Rhewl policewoman saved man with slashed neck


Josh Morris

A DENBIGHSHIRE woman has been given an award after saving a man's life by holding tea towels to a life-threatening wound to his neck.

PC Kimberley Morris, 26, originally from Rhewl, had been a police officer for just two weeks when she was called to the assault in Hereford.

When she arrived she found a 60-year-old man with a severe, life threatening neck injury. 

The man had received a wound 20cm long which had cut through the muscle and exposed his jugular.

Even though the suspected assailant was still in the room, PC Morris immediately administered first aid, finding tea towels and blankets to stem the bleeding, and in doing so put herself in a potentially dangerous situation.

With a colleague she accompanied the injured man to hospital and stayed there for a further eight hours.

“The awards ceremony was lovely, I’m seven months pregnant and the baby did get a mention as I was coming off the stage in the town hall.

“Mum and dad were all very proud to see me pickup the award although they weren't proud at the time it happened, my dad was a bit worried,” PC Morris said.

“It's the ony thing about being so far away really, they don't get to hear about it unless it's life and death.

Kimberley says jumping in to help save someone’s life like this was why she joined the police.

She continued: “There was the potential to save a life really, and that's what I set out to do when I joined the Police.

“If I could help him I was going to help him even though it was obviously a bit of a difficult situation as the suspect was in the room as well.

“I'm just coming up to two years with West Mercia Police. When this happened I hadn't been with the Police long; I'd had my training for 16 weeks, then you get ten weeks with a tutor and it was two weeks after I’d started independent policing.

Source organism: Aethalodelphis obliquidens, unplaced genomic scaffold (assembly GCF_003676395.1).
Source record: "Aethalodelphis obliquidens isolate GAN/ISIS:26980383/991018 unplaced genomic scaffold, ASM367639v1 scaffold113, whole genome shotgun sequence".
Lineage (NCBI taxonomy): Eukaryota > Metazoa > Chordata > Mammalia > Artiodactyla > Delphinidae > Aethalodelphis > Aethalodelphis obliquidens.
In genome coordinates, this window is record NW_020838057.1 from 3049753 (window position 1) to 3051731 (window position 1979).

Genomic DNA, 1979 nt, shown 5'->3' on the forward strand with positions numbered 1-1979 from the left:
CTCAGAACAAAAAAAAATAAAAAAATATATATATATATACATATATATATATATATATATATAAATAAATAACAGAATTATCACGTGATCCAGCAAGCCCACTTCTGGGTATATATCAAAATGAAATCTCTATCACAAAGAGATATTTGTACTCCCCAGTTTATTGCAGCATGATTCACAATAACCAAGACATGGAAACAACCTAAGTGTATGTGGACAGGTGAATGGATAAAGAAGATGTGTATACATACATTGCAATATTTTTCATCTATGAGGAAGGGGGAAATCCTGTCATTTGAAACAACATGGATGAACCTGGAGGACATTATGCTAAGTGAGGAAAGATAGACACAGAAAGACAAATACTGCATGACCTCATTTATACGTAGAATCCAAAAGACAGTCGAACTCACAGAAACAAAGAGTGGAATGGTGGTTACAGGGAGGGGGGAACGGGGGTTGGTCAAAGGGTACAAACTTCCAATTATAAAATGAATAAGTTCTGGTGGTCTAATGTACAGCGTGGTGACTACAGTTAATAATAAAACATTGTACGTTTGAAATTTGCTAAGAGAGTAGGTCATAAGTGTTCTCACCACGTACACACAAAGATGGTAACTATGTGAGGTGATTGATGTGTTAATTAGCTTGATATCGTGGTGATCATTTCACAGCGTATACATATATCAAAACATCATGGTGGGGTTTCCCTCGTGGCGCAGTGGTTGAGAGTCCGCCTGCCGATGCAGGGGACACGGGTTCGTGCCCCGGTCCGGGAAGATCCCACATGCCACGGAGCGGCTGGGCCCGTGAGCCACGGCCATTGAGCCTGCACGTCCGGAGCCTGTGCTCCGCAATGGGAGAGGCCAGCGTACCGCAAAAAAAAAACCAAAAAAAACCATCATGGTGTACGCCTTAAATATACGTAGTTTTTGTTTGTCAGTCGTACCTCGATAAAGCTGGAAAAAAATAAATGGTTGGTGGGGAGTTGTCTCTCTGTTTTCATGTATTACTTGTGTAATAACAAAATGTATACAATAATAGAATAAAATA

“The assailant was given a nine year sentence.”

PC Morris was nominated for a Royal Humane Society award which was presented at a ceremony at Hereford Town Hall in February by the Chief Constable of West Mercia Police, Anthony Bangham. Kimberley also received a Chief Constable's Commendation.

She said she’d been hoping to join the Police for some time.

“I'd always wanted to be a police officer since school,“ she said.

“At the time when I was ready to join the Police, there weren't many forces looking to recruit. West Mercia was recruiting and I'd always said I'd move wherever the job was, and that's what I did.”

Her mum, Paula Morris said: “We went to the awards and you don't realise until you hear them standing there on the stage saying and explaining what Kimberley had done.

“We're so very proud, her older brother has just started working in the new prison near Wrexham as well, we're very proud of the both of them.”

See full story in the Free Press

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